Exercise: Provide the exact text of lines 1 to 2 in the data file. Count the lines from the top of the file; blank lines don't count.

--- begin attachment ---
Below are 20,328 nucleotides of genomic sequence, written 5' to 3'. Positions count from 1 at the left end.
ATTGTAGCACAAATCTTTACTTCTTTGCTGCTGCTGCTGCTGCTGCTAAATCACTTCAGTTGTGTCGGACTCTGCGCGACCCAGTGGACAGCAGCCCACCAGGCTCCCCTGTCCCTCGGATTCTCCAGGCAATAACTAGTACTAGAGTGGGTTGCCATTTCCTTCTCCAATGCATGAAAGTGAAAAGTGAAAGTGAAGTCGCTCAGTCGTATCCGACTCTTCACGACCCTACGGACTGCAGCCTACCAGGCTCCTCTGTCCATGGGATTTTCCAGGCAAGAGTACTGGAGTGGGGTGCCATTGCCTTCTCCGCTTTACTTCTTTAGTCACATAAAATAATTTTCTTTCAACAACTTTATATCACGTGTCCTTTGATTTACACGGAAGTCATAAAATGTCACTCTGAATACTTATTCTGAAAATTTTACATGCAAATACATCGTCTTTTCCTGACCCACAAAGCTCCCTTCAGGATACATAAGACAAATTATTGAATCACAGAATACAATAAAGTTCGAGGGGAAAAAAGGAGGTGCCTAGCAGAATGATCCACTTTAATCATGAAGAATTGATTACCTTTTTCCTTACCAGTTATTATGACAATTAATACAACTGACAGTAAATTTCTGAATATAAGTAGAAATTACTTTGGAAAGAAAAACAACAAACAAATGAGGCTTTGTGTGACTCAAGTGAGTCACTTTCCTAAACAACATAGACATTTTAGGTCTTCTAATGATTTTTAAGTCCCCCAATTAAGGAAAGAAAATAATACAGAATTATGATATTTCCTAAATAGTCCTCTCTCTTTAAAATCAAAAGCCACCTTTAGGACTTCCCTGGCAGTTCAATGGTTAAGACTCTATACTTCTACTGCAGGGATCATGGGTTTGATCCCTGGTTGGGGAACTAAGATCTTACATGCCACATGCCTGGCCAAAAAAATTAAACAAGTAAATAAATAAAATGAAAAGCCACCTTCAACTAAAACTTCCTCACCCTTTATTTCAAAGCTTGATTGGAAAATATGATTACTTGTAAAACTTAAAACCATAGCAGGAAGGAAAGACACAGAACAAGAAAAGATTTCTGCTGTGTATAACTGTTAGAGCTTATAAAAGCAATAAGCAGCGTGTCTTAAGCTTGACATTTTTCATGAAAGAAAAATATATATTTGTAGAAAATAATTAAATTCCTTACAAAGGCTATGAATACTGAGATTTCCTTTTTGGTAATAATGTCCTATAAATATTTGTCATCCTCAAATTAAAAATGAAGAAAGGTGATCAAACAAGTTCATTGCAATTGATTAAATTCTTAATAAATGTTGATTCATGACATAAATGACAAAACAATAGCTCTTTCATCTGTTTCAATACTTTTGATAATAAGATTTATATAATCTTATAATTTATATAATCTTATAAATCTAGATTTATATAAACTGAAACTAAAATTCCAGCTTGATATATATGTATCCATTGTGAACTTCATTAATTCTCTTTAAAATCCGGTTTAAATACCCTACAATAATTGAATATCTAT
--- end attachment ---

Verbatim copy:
Below are 20,328 nucleotides of genomic sequence, written 5' to 3'. Positions count from 1 at the left end.
ATTGTAGCACAAATCTTTACTTCTTTGCTGCTGCTGCTGCTGCTGCTAAATCACTTCAGTTGTGTCGGACTCTGCGCGACCCAGTGGACAGCAGCCCACCAGGCTCCCCTGTCCCTCGGATTCTCCAGGCAATAACTAGTACTAGAGTGGGTTGCCATTTCCTTCTCCAATGCATGAAAGTGAAAAGTGAAAGTGAAGTCGCTCAGTCGTATCCGACTCTTCACGACCCTACGGACTGCAGCCTACCAGGCTCCTCTGTCCATGGGATTTTCCAGGCAAGAGTACTGGAGTGGGGTGCCATTGCCTTCTCCGCTTTACTTCTTTAGTCACATAAAATAATTTTCTTTCAACAACTTTATATCACGTGTCCTTTGATTTACACGGAAGTCATAAAATGTCACTCTGAATACTTATTCTGAAAATTTTACATGCAAATACATCGTCTTTTCCTGACCCACAAAGCTCCCTTCAGGATACATAAGACAAATTATTGAATCACAGAATACAATAAAGTTCGAGGGGAAAAAAGGAGGTGCCTAGCAGAATGATCCACTTTAATCATGAAGAATTGATTACCTTTTTCCTTACCAGTTATTATGACAATTAATACAACTGACAGTAAATTTCTGAATATAAGTAGAAATTACTTTGGAAAGAAAAACAACAAACAAATGAGGCTTTGTGTGACTCAAGTGAGTCACTTTCCTAAACAACATAGACATTTTAGGTCTTCTAATGATTTTTAAGTCCCCCAATTAAGGAAAGAAAATAATACAGAATTATGATATTTCCTAAATAGTCCTCTCTCTTTAAAATCAAAAGCCACCTTTAGGACTTCCCTGGCAGTTCAATGGTTAAGACTCTATACTTCTACTGCAGGGATCATGGGTTTGATCCCTGGTTGGGGAACTAAGATCTTACATGCCACATGCCTGGCCAAAAAAATTAAACAAGTAAATAAATAAAATGAAAAGCCACCTTCAACTAAAACTTCCTCACCCTTTATTTCAAAGCTTGATTGGAAAATATGATTACTTGTAAAACTTAAAACCATAGCAGGAAGGAAAGACACAGAACAAGAAAAGATTTCTGCTGTGTATAACTGTTAGAGCTTATAAAAGCAATAAGCAGCGTGTCTTAAGCTTGACATTTTTCATGAAAGAAAAATATATATTTGTAGAAAATAATTAAATTCCTTACAAAGGCTATGAATACTGAGATTTCCTTTTTGGTAATAATGTCCTATAAATATTTGTCATCCTCAAATTAAAAATGAAGAAAGGTGATCAAACAAGTTCATTGCAATTGATTAAATTCTTAATAAATGTTGATTCATGACATAAATGACAAAACAATAGCTCTTTCATCTGTTTCAATACTTTTGATAATAAGATTTATATAATCTTATAATTTATATAATCTTATAAATCTAGATTTATATAAACTGAAACTAAAATTCCAGCTTGATATATATGTATCCATTGTGAACTTCATTAATTCTCTTTAAAATCCGGTTTAAATACCCTACAATAATTGAATATCTAT